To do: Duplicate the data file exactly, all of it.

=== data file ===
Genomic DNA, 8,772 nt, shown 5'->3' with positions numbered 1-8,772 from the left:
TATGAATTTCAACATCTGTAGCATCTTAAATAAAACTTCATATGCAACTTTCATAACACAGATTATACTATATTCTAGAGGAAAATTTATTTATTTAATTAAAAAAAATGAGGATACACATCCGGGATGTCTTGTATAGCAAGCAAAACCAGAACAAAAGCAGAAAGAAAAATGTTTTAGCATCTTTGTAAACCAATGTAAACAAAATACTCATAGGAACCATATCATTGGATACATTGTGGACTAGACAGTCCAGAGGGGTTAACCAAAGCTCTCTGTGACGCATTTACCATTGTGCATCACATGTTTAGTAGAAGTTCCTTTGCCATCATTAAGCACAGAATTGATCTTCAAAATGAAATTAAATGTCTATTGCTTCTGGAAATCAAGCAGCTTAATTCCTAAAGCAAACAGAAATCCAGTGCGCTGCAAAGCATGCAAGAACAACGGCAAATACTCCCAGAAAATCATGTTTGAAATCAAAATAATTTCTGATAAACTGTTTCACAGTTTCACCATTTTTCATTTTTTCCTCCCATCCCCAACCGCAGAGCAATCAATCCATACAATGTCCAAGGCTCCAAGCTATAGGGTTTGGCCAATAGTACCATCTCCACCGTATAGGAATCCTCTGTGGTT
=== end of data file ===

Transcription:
Genomic DNA, 8,772 nt, shown 5'->3' with positions numbered 1-8,772 from the left:
TATGAATTTCAACATCTGTAGCATCTTAAATAAAACTTCATATGCAACTTTCATAACACAGATTATACTATATTCTAGAGGAAAATTTATTTATTTAATTAAAAAAAATGAGGATACACATCCGGGATGTCTTGTATAGCAAGCAAAACCAGAACAAAAGCAGAAAGAAAAATGTTTTAGCATCTTTGTAAACCAATGTAAACAAAATACTCATAGGAACCATATCATTGGATACATTGTGGACTAGACAGTCCAGAGGGGTTAACCAAAGCTCTCTGTGACGCATTTACCATTGTGCATCACATGTTTAGTAGAAGTTCCTTTGCCATCATTAAGCACAGAATTGATCTTCAAAATGAAATTAAATGTCTATTGCTTCTGGAAATCAAGCAGCTTAATTCCTAAAGCAAACAGAAATCCAGTGCGCTGCAAAGCATGCAAGAACAACGGCAAATACTCCCAGAAAATCATGTTTGAAATCAAAATAATTTCTGATAAACTGTTTCACAGTTTCACCATTTTTCATTTTTTCCTCCCATCCCCAACCGCAGAGCAATCAATCCATACAATGTCCAAGGCTCCAAGCTATAGGGTTTGGCCAATAGTACCATCTCCACCGTATAGGAATCCTCTGTGGTT